Civil forfeiture has become a significant government intrusion in recent years. While it remains a viable instrument for federal agents enforcing customs laws and fighting international crime, misguided policies and misaligned incentives foster abuses and raise grave constitutional concerns.
Each year, federal and state forfeiture programs allow law enforcement to seize more than $3 billion in cash and property from thousands of people – often without ever charging them with a crime. There are also serious questions as to whether civil courts using lower burdens of proof are the appropriate means to enforce government anti-crime policies.
Civil forfeiture further jeopardizes the relationship between police and their communities when vulnerable residents who cannot afford to challenge small-value seizures are targeted. There are also questionable benefits when financially-stressed departments prioritize revenue-generating forfeitures over arrests, drug interdiction, and crime-fighting.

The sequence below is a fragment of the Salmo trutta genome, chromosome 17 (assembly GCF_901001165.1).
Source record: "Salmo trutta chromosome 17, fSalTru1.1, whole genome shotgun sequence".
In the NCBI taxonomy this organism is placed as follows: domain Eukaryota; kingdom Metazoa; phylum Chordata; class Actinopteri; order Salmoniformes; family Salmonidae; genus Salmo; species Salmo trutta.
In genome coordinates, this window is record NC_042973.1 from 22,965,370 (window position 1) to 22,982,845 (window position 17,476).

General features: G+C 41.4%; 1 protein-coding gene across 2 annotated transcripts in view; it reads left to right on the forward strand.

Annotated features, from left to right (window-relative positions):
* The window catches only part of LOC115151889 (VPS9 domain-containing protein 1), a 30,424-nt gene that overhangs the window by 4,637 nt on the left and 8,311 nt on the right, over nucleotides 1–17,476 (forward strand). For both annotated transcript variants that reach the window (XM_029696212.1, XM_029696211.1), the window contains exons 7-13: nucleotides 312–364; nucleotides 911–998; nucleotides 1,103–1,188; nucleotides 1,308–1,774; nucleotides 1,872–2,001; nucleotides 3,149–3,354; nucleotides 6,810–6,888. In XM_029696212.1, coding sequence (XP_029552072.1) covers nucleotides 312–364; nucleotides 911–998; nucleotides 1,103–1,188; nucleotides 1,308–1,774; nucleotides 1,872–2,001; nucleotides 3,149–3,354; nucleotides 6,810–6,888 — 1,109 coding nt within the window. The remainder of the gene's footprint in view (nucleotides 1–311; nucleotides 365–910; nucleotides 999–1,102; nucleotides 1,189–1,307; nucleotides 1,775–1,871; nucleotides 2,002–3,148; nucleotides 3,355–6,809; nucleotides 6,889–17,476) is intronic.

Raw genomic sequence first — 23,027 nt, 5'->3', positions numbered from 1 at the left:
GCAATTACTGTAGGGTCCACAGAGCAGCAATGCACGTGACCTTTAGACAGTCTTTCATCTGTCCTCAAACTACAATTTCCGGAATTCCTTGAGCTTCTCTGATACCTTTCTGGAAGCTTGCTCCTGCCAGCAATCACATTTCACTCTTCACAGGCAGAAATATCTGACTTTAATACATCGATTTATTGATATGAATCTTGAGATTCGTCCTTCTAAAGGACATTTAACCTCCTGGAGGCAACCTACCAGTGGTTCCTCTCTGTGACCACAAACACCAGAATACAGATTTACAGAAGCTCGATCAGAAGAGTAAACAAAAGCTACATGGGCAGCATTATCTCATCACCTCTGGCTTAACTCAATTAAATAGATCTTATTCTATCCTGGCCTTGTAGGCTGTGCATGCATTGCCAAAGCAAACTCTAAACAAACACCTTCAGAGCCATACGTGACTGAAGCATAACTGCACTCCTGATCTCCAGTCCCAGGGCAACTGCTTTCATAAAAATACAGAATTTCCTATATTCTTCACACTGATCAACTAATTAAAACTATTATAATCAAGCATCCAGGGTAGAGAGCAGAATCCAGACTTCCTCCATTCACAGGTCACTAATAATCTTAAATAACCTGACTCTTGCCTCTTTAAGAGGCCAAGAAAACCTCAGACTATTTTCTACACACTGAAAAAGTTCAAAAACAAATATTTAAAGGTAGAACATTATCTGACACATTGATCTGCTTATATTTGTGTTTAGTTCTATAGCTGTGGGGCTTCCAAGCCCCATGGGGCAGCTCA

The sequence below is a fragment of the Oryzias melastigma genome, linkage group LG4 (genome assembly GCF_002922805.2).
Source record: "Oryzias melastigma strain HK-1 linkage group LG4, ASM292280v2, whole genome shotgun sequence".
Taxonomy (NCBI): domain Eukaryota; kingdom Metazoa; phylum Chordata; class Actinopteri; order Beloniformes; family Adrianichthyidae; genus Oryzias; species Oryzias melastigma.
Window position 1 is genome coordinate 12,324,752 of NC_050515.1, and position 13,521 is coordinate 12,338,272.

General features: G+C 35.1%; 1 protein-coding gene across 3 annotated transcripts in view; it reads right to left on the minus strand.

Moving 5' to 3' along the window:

CEI is addressing these issues through its new Forfeiture Reform Initiative: engaging federal and state policymakers to implement much-needed reforms and educating the public about their constitutional rights to stop improper seizures in the first place.
No person should have to fear for their property while engaged in lawful activities or lose it without ever being convicted of a crime.
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